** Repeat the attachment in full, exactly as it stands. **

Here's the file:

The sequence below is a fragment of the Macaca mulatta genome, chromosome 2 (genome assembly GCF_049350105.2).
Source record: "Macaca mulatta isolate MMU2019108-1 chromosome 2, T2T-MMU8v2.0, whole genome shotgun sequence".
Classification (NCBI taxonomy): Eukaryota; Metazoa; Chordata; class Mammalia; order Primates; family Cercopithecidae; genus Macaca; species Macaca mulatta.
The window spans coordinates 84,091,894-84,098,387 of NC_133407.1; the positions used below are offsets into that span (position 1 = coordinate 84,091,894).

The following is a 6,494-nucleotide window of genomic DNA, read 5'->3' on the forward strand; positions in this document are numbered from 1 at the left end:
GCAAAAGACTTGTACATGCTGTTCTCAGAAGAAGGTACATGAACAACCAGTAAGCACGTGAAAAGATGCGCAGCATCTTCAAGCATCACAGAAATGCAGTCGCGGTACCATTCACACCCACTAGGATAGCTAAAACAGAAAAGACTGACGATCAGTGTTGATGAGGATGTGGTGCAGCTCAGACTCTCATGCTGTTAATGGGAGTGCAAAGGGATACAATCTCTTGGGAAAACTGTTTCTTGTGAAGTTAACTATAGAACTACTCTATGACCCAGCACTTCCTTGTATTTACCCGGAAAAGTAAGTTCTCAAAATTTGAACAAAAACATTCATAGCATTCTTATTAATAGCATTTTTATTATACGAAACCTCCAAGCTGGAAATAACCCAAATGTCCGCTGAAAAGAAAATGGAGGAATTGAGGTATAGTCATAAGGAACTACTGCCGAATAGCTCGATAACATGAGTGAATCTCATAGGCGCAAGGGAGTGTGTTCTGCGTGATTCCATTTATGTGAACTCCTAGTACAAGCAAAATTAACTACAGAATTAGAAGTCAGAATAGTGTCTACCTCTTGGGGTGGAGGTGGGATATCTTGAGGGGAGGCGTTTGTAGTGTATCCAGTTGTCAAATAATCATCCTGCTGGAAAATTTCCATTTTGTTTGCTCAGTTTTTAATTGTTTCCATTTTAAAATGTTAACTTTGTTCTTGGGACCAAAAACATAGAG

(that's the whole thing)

The sequence below is a fragment of the Macaca mulatta genome, chromosome 2 (genome assembly GCF_049350105.2).
Source record: "Macaca mulatta isolate MMU2019108-1 chromosome 2, T2T-MMU8v2.0, whole genome shotgun sequence".
Classification (NCBI taxonomy): Eukaryota; Metazoa; Chordata; class Mammalia; order Primates; family Cercopithecidae; genus Macaca; species Macaca mulatta.
The window spans coordinates 84,091,894-84,098,387 of NC_133407.1; the positions used below are offsets into that span (position 1 = coordinate 84,091,894).

The following is a 6,494-nucleotide window of genomic DNA, read 5'->3' on the forward strand; positions in this document are numbered from 1 at the left end:
GCAAAAGACTTGTACATGCTGTTCTCAGAAGAAGGTACATGAACAACCAGTAAGCACGTGAAAAGATGCGCAGCATCTTCAAGCATCACAGAAATGCAGTCGCGGTACCATTCACACCCACTAGGATAGCTAAAACAGAAAAGACTGACGATCAGTGTTGATGAGGATGTGGTGCAGCTCAGACTCTCATGCTGTTAATGGGAGTGCAAAGGGATACAATCTCTTGGGAAAACTGTTTCTTGTGAAGTTAACTATAGAACTACTCTATGACCCAGCACTTCCTTGTATTTACCCGGAAAAGTAAGTTCTCAAAATTTGAACAAAAACATTCATAGCATTCTTATTAATAGCATTTTTATTATACGAAACCTCCAAGCTGGAAATAACCCAAATGTCCGCTGAAAAGAAAATGGAGGAATTGAGGTATAGTCATAAGGAACTACTGCCGAATAGCTCGATAACATGAGTGAATCTCATAGGCGCAAGGGAGTGTGTTCTGCGTGATTCCATTTATGTGAACTCCTAGTACAAGCAAAATTAACTACAGAATTAGAAGTCAGAATAGTGTCTACCTCTTGGGGTGGAGGTGGGATATCTTGAGGGGAGGCGTTTGTAGTGTATCCAGTTGTCAAATAATCATCCTGCTGGAAAATTTCCATTTTGTTTGCTCAGTTTTTAATTGTTTCCATTTTAAAATGTTAACTTTGTTCTTGGGACCAAAAACATAGAG